Well folks, it’s late September and summer has officially come to a close. If you’re like me, you’ll miss those warm weather days and longer hours of daylight, but it’s been a great few months of race events, car shows, seeing customers, visiting shops, and of course, creating tons of content. In fact, one of those content pieces that will be big for us this fall is Engine Builder’s Dream Engine Giveaway – a twin-supercharged 427 small block Ford we are building with Chris Wright of Pro Car Associates / MVT. You can enter to win this engine here: https://www.enginebuildermag.com/2022-engine-giveaway/. We’ll be sharing updates via our website, YouTube and social media channels as we get the build done in time to be given away at PRI in December. But, all of that is for another time.
I bring up our supercharged small block Ford build, because in trying to spec this engine with lots of quality parts, I’ve gotten to see firsthand the lingering effects of the supply chain issues biting this industry. Of course, we’re working with some really great component manufacturers and suppliers to build out this engine, but the experience has definitely given me more respect for what you folks have had to deal with day-in and day-out these last 18 months waiting on parts. Remember the days of overnight shipping or only waiting a week or less to get your custom-ordered parts? Today, wait times for some parts are six months or more!
However, just as you builders are having to wait on parts, many manufacturers are having the same issues with sourcing materials to make those parts. Obviously, this mess can’t be blamed on any one person or one company, but these supply chain issues have caused a lot of changes to occur in this industry, and for some, it’s meant opportunity rather than despair.
With shops as busy as they’ve ever been, and customers still expecting to receive their engines, it’s meant that brand loyalty has gone out the window in many cases – from small shops to major suppliers – people just have to source parts that are available. You know as well as I do that getting builders to change what manufacturers they use for certain components can be a tough task, but their hand has been forced recently.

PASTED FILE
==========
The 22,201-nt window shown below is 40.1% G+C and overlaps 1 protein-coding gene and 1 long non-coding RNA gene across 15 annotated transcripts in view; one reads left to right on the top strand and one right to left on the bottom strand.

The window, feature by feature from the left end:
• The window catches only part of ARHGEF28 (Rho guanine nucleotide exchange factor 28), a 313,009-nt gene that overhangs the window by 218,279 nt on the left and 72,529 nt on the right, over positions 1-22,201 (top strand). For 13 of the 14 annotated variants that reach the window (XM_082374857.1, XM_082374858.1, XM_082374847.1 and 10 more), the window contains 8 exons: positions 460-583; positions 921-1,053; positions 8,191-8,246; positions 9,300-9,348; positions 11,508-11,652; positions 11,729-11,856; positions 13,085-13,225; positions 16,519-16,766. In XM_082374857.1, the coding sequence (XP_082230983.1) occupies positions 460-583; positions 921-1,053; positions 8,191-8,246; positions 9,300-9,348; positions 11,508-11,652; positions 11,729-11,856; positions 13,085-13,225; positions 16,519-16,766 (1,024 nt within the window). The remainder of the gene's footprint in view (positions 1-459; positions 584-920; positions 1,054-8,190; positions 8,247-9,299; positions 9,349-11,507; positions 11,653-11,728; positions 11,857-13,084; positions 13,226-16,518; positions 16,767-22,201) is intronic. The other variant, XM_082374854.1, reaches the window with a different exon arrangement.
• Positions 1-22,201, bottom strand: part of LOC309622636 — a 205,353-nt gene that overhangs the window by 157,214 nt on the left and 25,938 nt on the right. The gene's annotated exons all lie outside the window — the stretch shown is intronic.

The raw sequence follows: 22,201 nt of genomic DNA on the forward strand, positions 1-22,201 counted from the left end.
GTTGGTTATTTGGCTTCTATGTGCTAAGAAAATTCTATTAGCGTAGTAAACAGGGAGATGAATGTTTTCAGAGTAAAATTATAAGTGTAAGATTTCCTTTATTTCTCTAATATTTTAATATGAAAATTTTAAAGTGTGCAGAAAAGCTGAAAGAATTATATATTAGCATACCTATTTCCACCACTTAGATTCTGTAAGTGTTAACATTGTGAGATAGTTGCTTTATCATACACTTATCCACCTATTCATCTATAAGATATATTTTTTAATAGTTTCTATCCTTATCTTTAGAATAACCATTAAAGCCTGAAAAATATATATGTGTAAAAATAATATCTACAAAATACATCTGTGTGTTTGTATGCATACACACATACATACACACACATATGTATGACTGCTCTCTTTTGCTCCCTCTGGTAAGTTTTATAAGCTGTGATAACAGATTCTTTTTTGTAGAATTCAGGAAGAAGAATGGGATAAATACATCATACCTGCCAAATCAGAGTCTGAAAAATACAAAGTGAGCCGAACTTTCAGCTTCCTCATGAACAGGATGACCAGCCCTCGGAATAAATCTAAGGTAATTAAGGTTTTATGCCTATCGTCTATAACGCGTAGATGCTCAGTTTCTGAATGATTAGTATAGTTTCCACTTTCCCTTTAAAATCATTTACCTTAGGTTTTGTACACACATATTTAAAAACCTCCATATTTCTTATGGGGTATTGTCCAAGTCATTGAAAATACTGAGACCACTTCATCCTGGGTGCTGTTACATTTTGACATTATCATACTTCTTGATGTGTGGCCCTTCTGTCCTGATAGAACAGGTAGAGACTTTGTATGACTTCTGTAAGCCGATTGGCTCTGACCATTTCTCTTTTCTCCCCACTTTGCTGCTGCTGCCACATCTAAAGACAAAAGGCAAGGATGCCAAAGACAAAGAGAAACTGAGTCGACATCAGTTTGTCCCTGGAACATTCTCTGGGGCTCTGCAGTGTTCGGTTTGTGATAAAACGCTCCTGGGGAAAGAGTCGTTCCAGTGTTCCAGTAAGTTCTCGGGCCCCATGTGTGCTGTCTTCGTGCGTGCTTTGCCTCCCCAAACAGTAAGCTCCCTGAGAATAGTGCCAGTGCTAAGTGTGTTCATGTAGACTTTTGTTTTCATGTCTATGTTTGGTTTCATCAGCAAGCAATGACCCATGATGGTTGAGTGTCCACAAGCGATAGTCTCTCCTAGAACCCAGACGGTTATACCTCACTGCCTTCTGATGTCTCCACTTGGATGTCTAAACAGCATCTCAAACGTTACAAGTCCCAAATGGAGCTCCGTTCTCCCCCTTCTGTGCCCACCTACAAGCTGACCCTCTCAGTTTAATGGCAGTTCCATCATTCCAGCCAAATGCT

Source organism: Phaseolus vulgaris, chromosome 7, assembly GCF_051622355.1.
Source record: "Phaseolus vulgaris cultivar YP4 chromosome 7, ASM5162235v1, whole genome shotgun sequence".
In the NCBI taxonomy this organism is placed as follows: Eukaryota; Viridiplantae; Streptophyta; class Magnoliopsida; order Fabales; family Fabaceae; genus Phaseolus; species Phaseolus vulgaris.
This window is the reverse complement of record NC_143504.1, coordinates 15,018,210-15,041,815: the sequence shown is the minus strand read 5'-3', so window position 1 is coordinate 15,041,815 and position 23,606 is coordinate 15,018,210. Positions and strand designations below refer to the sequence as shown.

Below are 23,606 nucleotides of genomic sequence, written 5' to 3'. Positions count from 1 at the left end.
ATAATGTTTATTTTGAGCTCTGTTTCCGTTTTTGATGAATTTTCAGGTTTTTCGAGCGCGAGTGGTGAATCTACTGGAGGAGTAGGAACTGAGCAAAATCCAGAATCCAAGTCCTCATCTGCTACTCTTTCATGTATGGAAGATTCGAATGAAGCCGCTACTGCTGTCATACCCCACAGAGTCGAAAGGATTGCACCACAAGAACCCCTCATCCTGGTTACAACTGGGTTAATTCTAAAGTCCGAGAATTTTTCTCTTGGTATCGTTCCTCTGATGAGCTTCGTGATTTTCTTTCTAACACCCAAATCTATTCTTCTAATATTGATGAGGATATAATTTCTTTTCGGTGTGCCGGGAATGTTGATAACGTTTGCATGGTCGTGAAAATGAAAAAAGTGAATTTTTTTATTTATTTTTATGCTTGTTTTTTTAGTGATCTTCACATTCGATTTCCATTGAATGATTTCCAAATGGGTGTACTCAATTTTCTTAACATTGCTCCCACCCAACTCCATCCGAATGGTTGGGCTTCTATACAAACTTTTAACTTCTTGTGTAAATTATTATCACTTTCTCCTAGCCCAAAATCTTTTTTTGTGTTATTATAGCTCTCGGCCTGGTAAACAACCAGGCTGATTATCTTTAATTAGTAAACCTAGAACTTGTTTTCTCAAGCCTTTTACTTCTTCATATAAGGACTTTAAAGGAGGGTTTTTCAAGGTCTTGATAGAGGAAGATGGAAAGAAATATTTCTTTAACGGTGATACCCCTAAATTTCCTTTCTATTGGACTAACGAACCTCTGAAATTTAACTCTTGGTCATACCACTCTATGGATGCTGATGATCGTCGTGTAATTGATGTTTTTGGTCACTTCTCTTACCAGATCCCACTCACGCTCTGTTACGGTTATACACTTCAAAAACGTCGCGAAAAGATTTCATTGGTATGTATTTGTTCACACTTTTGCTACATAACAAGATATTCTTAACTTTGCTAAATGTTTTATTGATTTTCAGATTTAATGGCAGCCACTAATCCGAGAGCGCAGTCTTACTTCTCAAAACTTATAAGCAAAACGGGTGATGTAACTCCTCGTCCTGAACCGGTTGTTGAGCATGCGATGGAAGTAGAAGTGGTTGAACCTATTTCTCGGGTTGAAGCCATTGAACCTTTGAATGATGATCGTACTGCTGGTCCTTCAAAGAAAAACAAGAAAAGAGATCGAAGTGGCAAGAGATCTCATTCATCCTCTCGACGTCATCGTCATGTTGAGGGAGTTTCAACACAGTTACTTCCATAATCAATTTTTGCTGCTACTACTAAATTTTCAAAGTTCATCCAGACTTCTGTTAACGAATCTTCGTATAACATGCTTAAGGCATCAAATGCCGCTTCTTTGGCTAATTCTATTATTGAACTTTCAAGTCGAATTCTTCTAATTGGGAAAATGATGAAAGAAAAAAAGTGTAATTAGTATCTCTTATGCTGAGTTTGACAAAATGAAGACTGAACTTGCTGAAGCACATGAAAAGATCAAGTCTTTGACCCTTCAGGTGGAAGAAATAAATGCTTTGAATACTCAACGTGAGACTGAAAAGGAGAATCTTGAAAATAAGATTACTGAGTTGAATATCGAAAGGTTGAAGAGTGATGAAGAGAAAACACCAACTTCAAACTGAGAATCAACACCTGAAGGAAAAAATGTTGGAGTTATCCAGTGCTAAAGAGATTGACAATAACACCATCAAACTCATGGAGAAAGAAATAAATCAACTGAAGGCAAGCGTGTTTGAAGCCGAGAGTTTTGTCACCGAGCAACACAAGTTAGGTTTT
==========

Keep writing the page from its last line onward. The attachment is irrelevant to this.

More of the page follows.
And it’s not just our engine building industry that’s been affected obviously. There have been many similar stories where a brand substitute is gaining share just because they have availability. Imagine all the effort and investment over the past decades in building a well-known and respected brand to now see revenue swept away when the product is not on the shelf. Will it ever come back? How long will it take? What will it cost? Is the manufacturer’s relationship with the shop, supplier or retailer strong enough to win back the shelf?
People have had to rethink who they can rely on to get them engine parts, or they may be making parts themselves, and it’s more than likely changed their perception of who to go to for parts in the future. Legacy brands are being pushed aside for the smaller guys or newer brands they haven’t tried before, and it’s those who have parts availability that are winning right now. If they can keep it up or make a good impression on those new customers, they may be well ahead when the supply chain corrects itself.
In this day and age, you can’t take availability for granted and you can make it a competitive advantage. While there is definitely a cost for producing and carrying the inventory, there could be a bigger, long-term cost if you don’t have it. EB